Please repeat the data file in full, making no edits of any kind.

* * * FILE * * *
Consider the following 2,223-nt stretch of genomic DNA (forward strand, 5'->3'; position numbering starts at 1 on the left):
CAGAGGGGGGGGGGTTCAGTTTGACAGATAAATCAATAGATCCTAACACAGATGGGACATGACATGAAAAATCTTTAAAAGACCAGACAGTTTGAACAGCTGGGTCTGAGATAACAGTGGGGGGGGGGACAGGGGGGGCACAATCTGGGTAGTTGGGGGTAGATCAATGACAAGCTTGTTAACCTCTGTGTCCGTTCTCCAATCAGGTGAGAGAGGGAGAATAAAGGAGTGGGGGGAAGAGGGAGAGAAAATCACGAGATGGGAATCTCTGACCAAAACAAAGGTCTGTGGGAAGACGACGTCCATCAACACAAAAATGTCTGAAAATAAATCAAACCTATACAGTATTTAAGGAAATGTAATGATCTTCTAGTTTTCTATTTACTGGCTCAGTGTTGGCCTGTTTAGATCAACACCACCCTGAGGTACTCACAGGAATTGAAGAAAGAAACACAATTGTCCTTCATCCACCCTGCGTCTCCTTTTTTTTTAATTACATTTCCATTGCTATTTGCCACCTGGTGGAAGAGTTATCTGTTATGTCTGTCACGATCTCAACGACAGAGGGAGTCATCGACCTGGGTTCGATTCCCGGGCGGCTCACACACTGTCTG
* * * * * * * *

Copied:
Consider the following 2,223-nt stretch of genomic DNA (forward strand, 5'->3'; position numbering starts at 1 on the left):
CAGAGGGGGGGGGGTTCAGTTTGACAGATAAATCAATAGATCCTAACACAGATGGGACATGACATGAAAAATCTTTAAAAGACCAGACAGTTTGAACAGCTGGGTCTGAGATAACAGTGGGGGGGGGGACAGGGGGGGCACAATCTGGGTAGTTGGGGGTAGATCAATGACAAGCTTGTTAACCTCTGTGTCCGTTCTCCAATCAGGTGAGAGAGGGAGAATAAAGGAGTGGGGGGAAGAGGGAGAGAAAATCACGAGATGGGAATCTCTGACCAAAACAAAGGTCTGTGGGAAGACGACGTCCATCAACACAAAAATGTCTGAAAATAAATCAAACCTATACAGTATTTAAGGAAATGTAATGATCTTCTAGTTTTCTATTTACTGGCTCAGTGTTGGCCTGTTTAGATCAACACCACCCTGAGGTACTCACAGGAATTGAAGAAAGAAACACAATTGTCCTTCATCCACCCTGCGTCTCCTTTTTTTTTAATTACATTTCCATTGCTATTTGCCACCTGGTGGAAGAGTTATCTGTTATGTCTGTCACGATCTCAACGACAGAGGGAGTCATCGACCTGGGTTCGATTCCCGGGCGGCTCACACACTGTCTG